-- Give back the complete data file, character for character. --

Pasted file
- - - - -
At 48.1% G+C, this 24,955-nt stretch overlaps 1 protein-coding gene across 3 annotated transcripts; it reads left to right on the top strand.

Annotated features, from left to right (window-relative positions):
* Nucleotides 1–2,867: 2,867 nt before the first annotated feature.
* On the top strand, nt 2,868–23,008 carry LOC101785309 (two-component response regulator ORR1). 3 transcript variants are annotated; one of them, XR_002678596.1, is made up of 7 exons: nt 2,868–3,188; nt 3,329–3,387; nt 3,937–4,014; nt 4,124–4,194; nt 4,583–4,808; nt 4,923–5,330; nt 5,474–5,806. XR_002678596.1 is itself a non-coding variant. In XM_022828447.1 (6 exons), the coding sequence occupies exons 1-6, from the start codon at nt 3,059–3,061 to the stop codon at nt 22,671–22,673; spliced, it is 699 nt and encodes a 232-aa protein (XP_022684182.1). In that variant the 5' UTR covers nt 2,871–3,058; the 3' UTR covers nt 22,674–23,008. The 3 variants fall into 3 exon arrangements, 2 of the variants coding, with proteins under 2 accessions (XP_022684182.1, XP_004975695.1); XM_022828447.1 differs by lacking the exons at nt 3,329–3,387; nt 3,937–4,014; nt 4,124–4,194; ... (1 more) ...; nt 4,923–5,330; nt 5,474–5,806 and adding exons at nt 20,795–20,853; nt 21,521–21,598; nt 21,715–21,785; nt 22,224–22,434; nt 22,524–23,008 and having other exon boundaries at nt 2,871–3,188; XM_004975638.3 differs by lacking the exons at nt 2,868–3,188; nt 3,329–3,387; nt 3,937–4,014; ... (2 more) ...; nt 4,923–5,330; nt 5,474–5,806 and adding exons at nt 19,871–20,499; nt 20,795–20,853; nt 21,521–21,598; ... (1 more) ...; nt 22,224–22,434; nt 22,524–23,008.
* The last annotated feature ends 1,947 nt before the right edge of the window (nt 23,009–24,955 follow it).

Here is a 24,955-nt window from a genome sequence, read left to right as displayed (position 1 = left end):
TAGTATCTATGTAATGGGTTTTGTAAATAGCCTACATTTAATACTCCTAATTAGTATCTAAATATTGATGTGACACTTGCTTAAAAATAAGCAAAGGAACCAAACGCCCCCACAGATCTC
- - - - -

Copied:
At 48.1% G+C, this 24,955-nt stretch overlaps 1 protein-coding gene across 3 annotated transcripts; it reads left to right on the top strand.

Annotated features, from left to right (window-relative positions):
* Nucleotides 1–2,867: 2,867 nt before the first annotated feature.
* On the top strand, nt 2,868–23,008 carry LOC101785309 (two-component response regulator ORR1). 3 transcript variants are annotated; one of them, XR_002678596.1, is made up of 7 exons: nt 2,868–3,188; nt 3,329–3,387; nt 3,937–4,014; nt 4,124–4,194; nt 4,583–4,808; nt 4,923–5,330; nt 5,474–5,806. XR_002678596.1 is itself a non-coding variant. In XM_022828447.1 (6 exons), the coding sequence occupies exons 1-6, from the start codon at nt 3,059–3,061 to the stop codon at nt 22,671–22,673; spliced, it is 699 nt and encodes a 232-aa protein (XP_022684182.1). In that variant the 5' UTR covers nt 2,871–3,058; the 3' UTR covers nt 22,674–23,008. The 3 variants fall into 3 exon arrangements, 2 of the variants coding, with proteins under 2 accessions (XP_022684182.1, XP_004975695.1); XM_022828447.1 differs by lacking the exons at nt 3,329–3,387; nt 3,937–4,014; nt 4,124–4,194; ... (1 more) ...; nt 4,923–5,330; nt 5,474–5,806 and adding exons at nt 20,795–20,853; nt 21,521–21,598; nt 21,715–21,785; nt 22,224–22,434; nt 22,524–23,008 and having other exon boundaries at nt 2,871–3,188; XM_004975638.3 differs by lacking the exons at nt 2,868–3,188; nt 3,329–3,387; nt 3,937–4,014; ... (2 more) ...; nt 4,923–5,330; nt 5,474–5,806 and adding exons at nt 19,871–20,499; nt 20,795–20,853; nt 21,521–21,598; ... (1 more) ...; nt 22,224–22,434; nt 22,524–23,008.
* The last annotated feature ends 1,947 nt before the right edge of the window (nt 23,009–24,955 follow it).

Here is a 24,955-nt window from a genome sequence, read left to right as displayed (position 1 = left end):
TAGTATCTATGTAATGGGTTTTGTAAATAGCCTACATTTAATACTCCTAATTAGTATCTAAATATTGATGTGACACTTGCTTAAAAATAAGCAAAGGAACCAAACGCCCCCACAGATCTC